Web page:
My 10 favourite Jane Austen quotes and why

Happy 245th birthday to my favourite author of all time, Jane Austen. Born in Steventon, Hampshire, on December 16th 1775, the seventh child (and second daughter) of George and Cassandra Austen, she went on to write six full novels, two incomplete novels, a short epistolary novel and several notebooks full of juvenilia, not to mention plenty of entertaining letters. In homage to her, today I’m sharing my ten favourite quotations and why I love them (and Austen!) so much.

1. The sense of longing after seven years apart

Persuasion, Vol II, Chapter 11.

The letter Captain Wentworth sends to Anne Elliot to confess his love for her, after the seven years they spent apart, the whole time of which Anne has spent regretting not being strong enough to ignore her family’s prejudices against Captain Wentworth when they first fell in love, just feels like the crescendo of the whole novel. “You pierce my soul” just makes me buzz with happiness every time, as if whenever I watch or read the novel they might not quite make it back to each other. It may seem like a dramatic line, particularly compared to some of the other lighter declarations of love in Austen’s novel, but it perfectly encapsulates the sense of longing that permeates the whole novel.

2. The opening lines of Pride and Prejudice

Pride and Prejudice, Vol I, Chapter 1.

It may seem a bit cliched for me to pick one of the most iconic opening lines in Western literature as one of my favourite Austen quotes, but this is why I love it: you think it is just introducing the main theme of the novel, that the five Bennet daughters need to marry well. But it isn’t just this. I love the opening paragraphs of the novel because they also introduce something really important I think a lot of people forget about Austen far too frequently: she was very funny and witty. You can hear a wry, amused voice explaining how the families in a neighbourhood immediately jump on the prospect of a rich, young bachelor, as well as in the exchange between the talkative Mrs Bennet and the long-suffering Mr Bennet. The comedy is there from the beginning, as is the promise of plenty of things about to happen.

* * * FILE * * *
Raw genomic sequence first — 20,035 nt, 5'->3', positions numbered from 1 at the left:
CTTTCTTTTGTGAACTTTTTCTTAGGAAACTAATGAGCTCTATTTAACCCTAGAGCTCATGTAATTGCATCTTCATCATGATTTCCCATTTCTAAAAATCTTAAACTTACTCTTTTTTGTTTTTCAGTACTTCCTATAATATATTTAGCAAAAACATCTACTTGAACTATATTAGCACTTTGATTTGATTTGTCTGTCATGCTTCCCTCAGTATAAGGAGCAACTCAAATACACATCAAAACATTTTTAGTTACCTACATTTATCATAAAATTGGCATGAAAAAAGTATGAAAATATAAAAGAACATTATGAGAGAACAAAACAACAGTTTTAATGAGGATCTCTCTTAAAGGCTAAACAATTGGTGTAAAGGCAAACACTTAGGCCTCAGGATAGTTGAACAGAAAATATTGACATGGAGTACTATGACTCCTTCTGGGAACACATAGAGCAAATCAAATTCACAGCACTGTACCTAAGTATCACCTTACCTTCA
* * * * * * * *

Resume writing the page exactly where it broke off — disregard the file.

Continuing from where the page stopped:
3. The merits of education for girls

Mansfield Park, Vol I, Chapter 1.

Though this line is said by one of the most odious characters in Austen, Mrs Norris, I love the idea that Austen is interjecting, in passing, an important sentiment about the lives of young women during the long eighteenth century. Having an education and understanding the possibilities of the world around her is crucial to the heroine of Mansfield Park, Fanny Price: she becomes more worldly and bold throughout the course of the novel. It always makes me think of Mary Wollstonecraft’s book Thoughts on the Education of Daughters, and other contemporary pamphlets that express the importance of education for women, as it not only made her a better companion, but also more fulfilled, and ultimately able to contribute to society in a more meaningful way.

4. Recognising the importance of personal happiness

Sense and Sensibility, Vol I, Chapter 17.

Just a beautiful line that pinpoints how different the values of different individuals are, and how we shouldn’t hold ourselves to the standards of others but focus on our own values. I think we’d all be a lot happier if we focussed on the people, things and ideas that are important to us, rather than feeling like we have to measure up to everybody else’s!

5. A playful, romantic exchange between Elizabeth Bennet and Mr Darcy

Pride and Prejudice, Vol II, Chapter 18.

Okay, I love Mr Darcy’s first proposal – “I must tell you how ardently I admire and love you!” – but this is when Lizzy has truly realised she has fallen for him too, after a LOT of character development on both sides… overcoming the pride, and prejudice, of the title. I love that at the beginning of the novel, Lizzy’s nature is a complete contrast to the staid, disinterested personality of Fitzwilliam Darcy, here you can see how the best parts of their natures now complement each other. I also feel like it explains perfectly that moment when you have a sudden realisation about something that has probably been true for quite a long time, you just never really noticed.

6. Women often suffering in the history books

Persuasion, Vol II, Chapter 11.